Born in Heilongjiang in the far northeast of China, Fei Yining came to art late. As she tells us, “It’s been a long road for me.”
While the digital artist and sculptor is currently appearing alongside the likes of Lu Yang, behavioral artist Lin Ke and internet artist aaajiao at UCCA’s group exhibition Immaterial/Re-material in Beijing, she was initially forbidden from pursuing art. She tells us a story of how her father, a professor of physics in Harbin, found out that she had been learning to paint in secret. Wanting her to focus on getting into Fudan University in Shanghai, he forbade her from going to the classes again.
While she succeeded in going to the college that her father had in mind, she used her new sense of freedom in the city to engage with art again, attempting to discover her nous and the material that she wanted to work with. Her uncertainty led her to art history, which she studied in London for two years, before moving on to Parsons School of Design in New York.
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While discussing her work over a coffee back in Shanghai, the soft-spoken artist is immediately a cerebral force, referencing old Greek movies, academic articles and 3D creation software to explain her video piece “Breakfast Ritual: Art Must Be Artificial,” created with New York-based artist, designer and publisher Chuck Kuan.
In the video piece, we hear a virtual character, whose gender is left unspecified, say, “Art should be artificial.” “Art and technology have the same root in Latin, but, during the development of culture and science, they separated,” explains Fei. “There’s an idea that we are artificial and we are technology; the externalization of the memory is what distinguishes us from other species.”
Fei Yining and Chuck Kuan, “Breakfast Ritual: Art Must Be Artificial” (2019)
Speaking on her approach to creating virtual characters and the worlds that they exist in, she continues, “You can understand art must be artificial from this perspective, that it has always been like this, but you can understand from another perspective, it’s a dystopia setting in which art is also dominated by our own creation as well.” The statement, “art is artificial” is an arrogant assertion that in some ways mirrors many of the arrogant statements that humans are prone to making. While a seemingly simple statement, it’s unendingly thought-provoking.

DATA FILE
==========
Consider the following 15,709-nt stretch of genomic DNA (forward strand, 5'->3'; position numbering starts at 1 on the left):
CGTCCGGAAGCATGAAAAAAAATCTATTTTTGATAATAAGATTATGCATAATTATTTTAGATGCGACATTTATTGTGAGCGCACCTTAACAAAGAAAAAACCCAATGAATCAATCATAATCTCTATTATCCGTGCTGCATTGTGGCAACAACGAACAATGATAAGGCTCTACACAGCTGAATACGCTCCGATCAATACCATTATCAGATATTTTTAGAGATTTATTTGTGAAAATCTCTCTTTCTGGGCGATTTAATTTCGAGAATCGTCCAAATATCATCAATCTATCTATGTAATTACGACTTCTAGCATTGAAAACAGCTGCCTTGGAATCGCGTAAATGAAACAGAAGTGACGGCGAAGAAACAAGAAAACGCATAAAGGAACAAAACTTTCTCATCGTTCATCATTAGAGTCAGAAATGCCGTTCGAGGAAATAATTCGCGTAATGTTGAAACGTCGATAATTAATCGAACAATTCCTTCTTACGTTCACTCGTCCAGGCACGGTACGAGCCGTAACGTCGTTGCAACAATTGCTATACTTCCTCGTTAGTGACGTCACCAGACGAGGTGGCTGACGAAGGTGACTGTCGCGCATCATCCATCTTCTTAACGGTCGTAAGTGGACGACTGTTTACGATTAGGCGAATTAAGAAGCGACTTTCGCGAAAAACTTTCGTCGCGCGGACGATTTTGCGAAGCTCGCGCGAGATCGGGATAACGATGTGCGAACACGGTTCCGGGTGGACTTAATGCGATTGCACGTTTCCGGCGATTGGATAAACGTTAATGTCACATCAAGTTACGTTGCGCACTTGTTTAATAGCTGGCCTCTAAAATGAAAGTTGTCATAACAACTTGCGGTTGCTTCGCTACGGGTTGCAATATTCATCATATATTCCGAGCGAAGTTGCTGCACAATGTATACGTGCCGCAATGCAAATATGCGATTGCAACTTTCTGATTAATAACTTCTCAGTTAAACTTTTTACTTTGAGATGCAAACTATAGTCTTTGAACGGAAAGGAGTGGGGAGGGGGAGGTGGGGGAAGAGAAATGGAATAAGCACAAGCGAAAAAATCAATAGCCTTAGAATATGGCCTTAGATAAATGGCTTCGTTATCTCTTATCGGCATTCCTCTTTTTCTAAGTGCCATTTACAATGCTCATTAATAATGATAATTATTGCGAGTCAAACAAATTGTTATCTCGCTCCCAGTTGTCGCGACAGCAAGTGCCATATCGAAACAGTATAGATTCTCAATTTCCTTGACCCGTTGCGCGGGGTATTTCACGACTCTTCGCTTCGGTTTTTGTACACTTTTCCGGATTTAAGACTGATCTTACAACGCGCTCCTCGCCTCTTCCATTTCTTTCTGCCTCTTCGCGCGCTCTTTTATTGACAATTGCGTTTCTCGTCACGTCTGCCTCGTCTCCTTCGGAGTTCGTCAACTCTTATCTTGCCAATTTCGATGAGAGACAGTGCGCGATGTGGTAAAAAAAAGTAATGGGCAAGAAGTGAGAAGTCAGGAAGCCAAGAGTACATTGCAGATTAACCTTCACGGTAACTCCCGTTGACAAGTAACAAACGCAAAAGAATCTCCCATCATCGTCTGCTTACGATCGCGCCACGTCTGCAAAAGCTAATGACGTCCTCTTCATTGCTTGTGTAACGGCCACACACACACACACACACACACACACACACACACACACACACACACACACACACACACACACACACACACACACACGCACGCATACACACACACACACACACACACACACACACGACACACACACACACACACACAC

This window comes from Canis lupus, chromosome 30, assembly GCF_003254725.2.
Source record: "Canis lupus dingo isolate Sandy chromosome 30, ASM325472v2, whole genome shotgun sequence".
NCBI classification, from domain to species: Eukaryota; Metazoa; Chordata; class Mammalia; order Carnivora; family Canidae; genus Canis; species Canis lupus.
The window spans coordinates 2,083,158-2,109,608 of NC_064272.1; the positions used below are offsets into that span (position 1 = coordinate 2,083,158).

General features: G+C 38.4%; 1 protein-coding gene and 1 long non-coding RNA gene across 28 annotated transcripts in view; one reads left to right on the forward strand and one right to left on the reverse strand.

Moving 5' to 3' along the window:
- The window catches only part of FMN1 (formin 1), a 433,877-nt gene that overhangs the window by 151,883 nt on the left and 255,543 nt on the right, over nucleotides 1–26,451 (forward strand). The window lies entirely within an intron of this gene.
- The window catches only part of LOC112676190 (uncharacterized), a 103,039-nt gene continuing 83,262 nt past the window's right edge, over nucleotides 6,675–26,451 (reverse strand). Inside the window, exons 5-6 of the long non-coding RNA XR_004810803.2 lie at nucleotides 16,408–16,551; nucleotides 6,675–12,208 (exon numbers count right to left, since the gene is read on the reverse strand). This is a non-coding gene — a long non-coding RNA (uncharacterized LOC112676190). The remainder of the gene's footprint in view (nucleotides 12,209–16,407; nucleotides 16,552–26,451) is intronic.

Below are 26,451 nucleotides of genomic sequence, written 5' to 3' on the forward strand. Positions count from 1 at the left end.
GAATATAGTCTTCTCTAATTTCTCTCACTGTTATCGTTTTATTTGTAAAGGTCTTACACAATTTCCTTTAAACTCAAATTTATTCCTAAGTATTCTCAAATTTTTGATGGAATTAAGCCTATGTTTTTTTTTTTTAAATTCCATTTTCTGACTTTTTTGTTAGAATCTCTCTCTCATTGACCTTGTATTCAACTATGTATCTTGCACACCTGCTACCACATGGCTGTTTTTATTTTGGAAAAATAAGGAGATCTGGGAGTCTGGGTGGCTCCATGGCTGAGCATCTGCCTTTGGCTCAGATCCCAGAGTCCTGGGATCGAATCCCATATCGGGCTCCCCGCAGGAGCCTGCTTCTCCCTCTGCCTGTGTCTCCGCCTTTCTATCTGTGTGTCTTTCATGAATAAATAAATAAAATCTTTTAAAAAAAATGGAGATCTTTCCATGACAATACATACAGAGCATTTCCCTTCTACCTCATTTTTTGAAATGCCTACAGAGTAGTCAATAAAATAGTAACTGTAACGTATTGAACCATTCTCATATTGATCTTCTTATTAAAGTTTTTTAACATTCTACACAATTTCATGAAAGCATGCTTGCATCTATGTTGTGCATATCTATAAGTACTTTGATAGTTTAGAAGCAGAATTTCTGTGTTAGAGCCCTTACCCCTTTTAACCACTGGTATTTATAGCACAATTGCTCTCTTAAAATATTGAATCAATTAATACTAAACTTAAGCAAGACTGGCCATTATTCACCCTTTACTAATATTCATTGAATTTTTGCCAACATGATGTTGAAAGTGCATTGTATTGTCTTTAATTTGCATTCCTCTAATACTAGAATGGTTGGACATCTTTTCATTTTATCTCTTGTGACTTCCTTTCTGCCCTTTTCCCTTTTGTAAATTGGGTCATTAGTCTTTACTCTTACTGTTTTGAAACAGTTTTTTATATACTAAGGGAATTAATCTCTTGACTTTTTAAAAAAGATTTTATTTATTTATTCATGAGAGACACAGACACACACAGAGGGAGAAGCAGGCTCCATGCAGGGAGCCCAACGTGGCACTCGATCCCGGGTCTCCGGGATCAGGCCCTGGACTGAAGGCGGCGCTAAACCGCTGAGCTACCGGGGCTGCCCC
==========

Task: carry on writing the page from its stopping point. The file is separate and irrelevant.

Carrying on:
The character in the video is apparently trapped inside a room, a bubble so-to-speak. The windows of the room are fogged up, allowing for infinite interpretations of the time and place within which the character is based. This fog is, in part, a reference to the Oscar-nominated Greek movie Landscapes in the Mist by Theo Angelopoulos, which depicts a pair of kids searching for their father.
More simply, the fog outside of the window is a representation of confusion, something that Fei professes to feel deeply. When asked about her thoughts on the advancement of virtual and AI technology, she says, “It makes me feel confused […] it can be a remedy, but it could also be a poison. The problem is whether you can dig out the qualities of technology’s remedies, not just the poison parts.”
Fei Yining and Chuck Kuan, Breakfast Ritual: Art Must Be Artificial (2019)
This idea of extracting sense from technology is bound up in her ideas regarding the “Black Box Theory,” a concept that humans are becoming more accustomed to simple results than they are to understanding how technology works. This lack of knowing can cause anxiety, even fear, or a sensation of confusion, but it is clearly an idea that drives her creatively.
“Breakfast Ritual: Art Must Be Artificial” is one of a number of pieces that the artist is currently working on that uses VRoid, a 3D character generation tool. Other works by the artists using this program include a character called Miss Wild Strawberry and another “Breakfast Ritual” piece. When asked about virtual characters and idols, Fei says they all remind her of Hatsune Miku, the Japanese virtual idol that debuted in 2007 and a character that, for her, represents the idea of the eternal feminine, that “will lead us somewhere.”
Installation view of “From New York to Brussels Los Angeles to Shanghai”
While ideas concerning technology and dystopia have a clear through-line in her work, there is also a sense of optimism at play as well. It’s a refreshing approach, such as in an as yet unnamed series of sculptures, part of which appeared at Beijing’s Spurs Gallery in a group exhibition entitled “From New York to Brussels; Los Angeles to Shanghai.”
The sculptures are at times monstrous, inspired by the likes of Edgar Allen Poe and The Scarlett House writer Angela Carter, with their grotesque nature juxtaposed with utility, as the pieces are made into furniture. There’s a furry figure with what look like claws for arms, sat in the shape of an armchair; a lamp in the shape of an eye dripping green, gooey tears; and a mirror surrounded by a circlet of effervescent pink mass.
The story of this series is a fascinating summation of the artist’s approach to her work. In the process of dissecting ideas that cause confusion, consternation, and sometimes fear, Fei Yining mines and extracts kernels of beauty in everything that she creates.
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